I was horribly jealous and regretted why I had not shaved my head and become a Zen monk when I was their age. That way I could have voluntarily absolved myself from my worldly possessions rather than being robbed of them. Should’ve, could’ve and what-ifs twisted my thoughts into a pretzel of senseless clouded exasperation.
“I am sorry to see you go,” I said.
“We really like it here, but a friend is willing to take us in for practically nothing. I hope you understand,” Lisa explained.
“Would you like to try the yellow coconut water?” I asked them. “The water inside them is considered sacred and used for ceremonial purposes. I was also told the water cleansed the intestines.”
“I would love to try it,” Lisa answered in plain English as if she had lived her entire life in Minnesota.
Wayan shimmied up a tree and cut down six coconuts. He then carefully took a hatchet and cut the top off. We poured the refreshing coconut water into three glasses.
“That’s really good.” Nazareno’s eyebrows lifted as he emptied his glass.
“There’s plenty more, so help yourselves.” I made a toast. “Here’s to your 10 years traveling on the dharma triangle: India, Thailand, and Bali.”
Lisa and Nazareno both raised their glasses in a toast.
“How are your yoga classes going?” I queried.
“Slow…” Nazareno answered.
“Do you know how to design a website?” Lisa asked.
“Yes, I can help you with that,” I offered. “Are you looking to promote yourself?”
“We were thinking of our own studio. Not sure where or how yet, but that is our direction,” Nazareno explained, in his Spanish tinged accent.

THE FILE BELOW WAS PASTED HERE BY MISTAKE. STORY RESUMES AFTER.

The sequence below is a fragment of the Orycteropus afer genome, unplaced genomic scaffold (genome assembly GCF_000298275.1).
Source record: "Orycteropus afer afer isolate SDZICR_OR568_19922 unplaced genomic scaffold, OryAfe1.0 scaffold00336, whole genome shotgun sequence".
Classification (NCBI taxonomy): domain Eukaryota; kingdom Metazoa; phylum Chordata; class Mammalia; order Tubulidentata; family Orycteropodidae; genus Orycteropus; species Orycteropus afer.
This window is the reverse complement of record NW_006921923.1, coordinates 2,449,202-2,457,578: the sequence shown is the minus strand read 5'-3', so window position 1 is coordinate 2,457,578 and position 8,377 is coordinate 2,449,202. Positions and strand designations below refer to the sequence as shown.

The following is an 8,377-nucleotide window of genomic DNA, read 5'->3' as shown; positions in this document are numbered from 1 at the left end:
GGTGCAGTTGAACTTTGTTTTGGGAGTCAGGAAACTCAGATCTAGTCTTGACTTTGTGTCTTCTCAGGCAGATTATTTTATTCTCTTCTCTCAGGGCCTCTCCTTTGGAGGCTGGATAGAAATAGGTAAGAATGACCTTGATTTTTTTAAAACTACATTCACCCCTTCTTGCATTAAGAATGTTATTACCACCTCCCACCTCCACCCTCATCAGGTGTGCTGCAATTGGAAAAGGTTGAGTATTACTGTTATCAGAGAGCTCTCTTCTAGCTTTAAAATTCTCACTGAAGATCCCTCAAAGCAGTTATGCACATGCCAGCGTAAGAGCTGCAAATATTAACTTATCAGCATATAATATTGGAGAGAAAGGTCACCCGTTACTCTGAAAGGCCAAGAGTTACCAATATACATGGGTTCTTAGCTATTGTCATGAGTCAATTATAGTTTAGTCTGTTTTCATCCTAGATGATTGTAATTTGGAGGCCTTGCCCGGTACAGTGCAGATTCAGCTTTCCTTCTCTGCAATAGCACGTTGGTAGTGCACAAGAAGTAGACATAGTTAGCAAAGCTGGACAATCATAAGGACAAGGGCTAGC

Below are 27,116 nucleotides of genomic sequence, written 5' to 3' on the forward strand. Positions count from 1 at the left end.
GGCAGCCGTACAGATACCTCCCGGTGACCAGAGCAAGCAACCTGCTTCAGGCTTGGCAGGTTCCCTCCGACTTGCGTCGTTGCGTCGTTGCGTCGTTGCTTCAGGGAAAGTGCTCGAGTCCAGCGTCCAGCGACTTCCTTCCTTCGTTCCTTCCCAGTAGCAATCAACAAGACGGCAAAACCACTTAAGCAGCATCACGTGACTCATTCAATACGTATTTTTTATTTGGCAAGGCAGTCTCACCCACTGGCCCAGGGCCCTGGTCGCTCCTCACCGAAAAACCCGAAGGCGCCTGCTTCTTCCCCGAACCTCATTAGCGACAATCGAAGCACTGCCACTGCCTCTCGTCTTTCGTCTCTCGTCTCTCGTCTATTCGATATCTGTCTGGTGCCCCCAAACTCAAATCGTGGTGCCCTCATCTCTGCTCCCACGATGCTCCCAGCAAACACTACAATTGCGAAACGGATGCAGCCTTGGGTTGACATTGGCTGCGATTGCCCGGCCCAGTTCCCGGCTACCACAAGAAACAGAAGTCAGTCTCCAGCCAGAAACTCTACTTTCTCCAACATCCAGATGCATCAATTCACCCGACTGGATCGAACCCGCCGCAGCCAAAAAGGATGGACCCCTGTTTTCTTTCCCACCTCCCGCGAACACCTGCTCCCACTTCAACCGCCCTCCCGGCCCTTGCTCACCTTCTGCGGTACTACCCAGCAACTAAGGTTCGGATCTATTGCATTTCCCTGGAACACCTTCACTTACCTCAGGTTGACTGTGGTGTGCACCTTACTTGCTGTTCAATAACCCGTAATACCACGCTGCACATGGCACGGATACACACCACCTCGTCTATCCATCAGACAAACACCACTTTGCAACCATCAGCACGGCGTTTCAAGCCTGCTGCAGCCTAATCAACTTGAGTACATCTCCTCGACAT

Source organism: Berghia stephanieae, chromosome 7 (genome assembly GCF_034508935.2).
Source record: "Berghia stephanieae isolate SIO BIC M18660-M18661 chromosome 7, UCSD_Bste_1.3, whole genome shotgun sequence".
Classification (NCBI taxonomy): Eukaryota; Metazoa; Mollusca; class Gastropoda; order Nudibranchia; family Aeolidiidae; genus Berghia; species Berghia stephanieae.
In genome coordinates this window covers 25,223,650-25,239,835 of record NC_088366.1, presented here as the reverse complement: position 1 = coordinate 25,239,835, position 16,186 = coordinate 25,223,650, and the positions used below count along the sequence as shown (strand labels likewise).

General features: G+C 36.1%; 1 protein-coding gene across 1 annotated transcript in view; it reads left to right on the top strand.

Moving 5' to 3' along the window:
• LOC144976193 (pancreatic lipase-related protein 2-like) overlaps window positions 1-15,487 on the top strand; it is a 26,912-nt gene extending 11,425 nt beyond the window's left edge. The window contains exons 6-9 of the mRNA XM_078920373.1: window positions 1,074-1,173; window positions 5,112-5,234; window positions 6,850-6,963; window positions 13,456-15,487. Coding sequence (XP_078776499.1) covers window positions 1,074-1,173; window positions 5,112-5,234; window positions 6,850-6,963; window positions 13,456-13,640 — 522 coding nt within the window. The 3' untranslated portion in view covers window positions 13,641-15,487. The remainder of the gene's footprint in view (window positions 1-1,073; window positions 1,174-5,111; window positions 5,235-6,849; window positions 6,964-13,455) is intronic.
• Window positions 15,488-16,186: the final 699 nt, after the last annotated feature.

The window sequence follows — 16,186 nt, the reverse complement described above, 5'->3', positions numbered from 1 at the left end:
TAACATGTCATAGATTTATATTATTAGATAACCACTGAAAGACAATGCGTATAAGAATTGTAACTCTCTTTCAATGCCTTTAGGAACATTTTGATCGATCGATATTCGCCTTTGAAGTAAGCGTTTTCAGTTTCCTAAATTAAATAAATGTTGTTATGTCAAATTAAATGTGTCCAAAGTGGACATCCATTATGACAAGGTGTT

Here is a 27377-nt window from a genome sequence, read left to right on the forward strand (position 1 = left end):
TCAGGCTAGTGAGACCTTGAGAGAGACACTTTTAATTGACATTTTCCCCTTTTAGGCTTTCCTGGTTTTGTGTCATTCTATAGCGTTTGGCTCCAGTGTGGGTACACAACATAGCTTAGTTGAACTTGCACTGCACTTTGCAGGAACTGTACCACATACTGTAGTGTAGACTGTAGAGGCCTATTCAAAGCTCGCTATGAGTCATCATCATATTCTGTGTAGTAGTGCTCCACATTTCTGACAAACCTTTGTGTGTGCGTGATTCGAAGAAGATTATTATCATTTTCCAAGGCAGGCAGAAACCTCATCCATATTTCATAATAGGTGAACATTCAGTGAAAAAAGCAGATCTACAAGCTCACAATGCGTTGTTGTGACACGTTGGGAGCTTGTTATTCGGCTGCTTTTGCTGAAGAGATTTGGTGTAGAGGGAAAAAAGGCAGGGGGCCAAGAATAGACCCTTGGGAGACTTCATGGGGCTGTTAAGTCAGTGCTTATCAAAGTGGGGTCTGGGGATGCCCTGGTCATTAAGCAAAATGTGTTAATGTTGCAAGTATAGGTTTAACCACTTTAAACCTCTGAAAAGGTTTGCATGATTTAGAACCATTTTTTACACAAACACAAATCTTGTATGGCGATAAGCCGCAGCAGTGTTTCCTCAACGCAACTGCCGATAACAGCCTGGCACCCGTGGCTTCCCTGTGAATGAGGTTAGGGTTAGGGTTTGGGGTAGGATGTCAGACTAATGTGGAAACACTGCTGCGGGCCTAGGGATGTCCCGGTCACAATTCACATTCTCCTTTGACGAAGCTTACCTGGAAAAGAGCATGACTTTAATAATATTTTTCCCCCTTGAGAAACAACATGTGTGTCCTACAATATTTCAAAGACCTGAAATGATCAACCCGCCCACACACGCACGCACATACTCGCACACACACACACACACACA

“Nazareno, I have been curious about one thing. How have you managed to live so long abroad? Do you get money from your parents?” I asked, respectfully.
“My parents have no money, amigo,” he laughed. “One time I worked for a year at a car rental agency in Amsterdam and saved.”
Lisa showed no interest in the question. I calculated that working one year at a car rental company could not cover the next nine years abroad, even for backpacking. Plane fare and passport visas cost money. If they didn’t want to tell me how they managed it, I didn’t press the question. Most foreigners I met on Bali pretended to be "something else" so the vague response came as no surprise.
“I hope you write a book about your journey. My 22-year-old daughter will be your first reader.” I shook his hand. “Thank you for making Siddharlo’s home. Please tell your friends about me.”
They zipped up their packs. Nazareno pushed a pair of complimentary yoga class passes into my hand. “Stop by, amigo.”
“The month is already gone,” I said and hugged Lisa.
“I’d like you to have these as a token of our gratitude for your hospitality,” Lisa said and handed me two yoga mats. “We’ll come back and say hi.”
I was sorry to see them go…but they all come and go. Being transcendental was part of their nature.
Hennings is the author of “Guitarlo” an award-nominated memoir that includes his experiences living in Minnesota and Indonesia.
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© Arlo Hennings 2020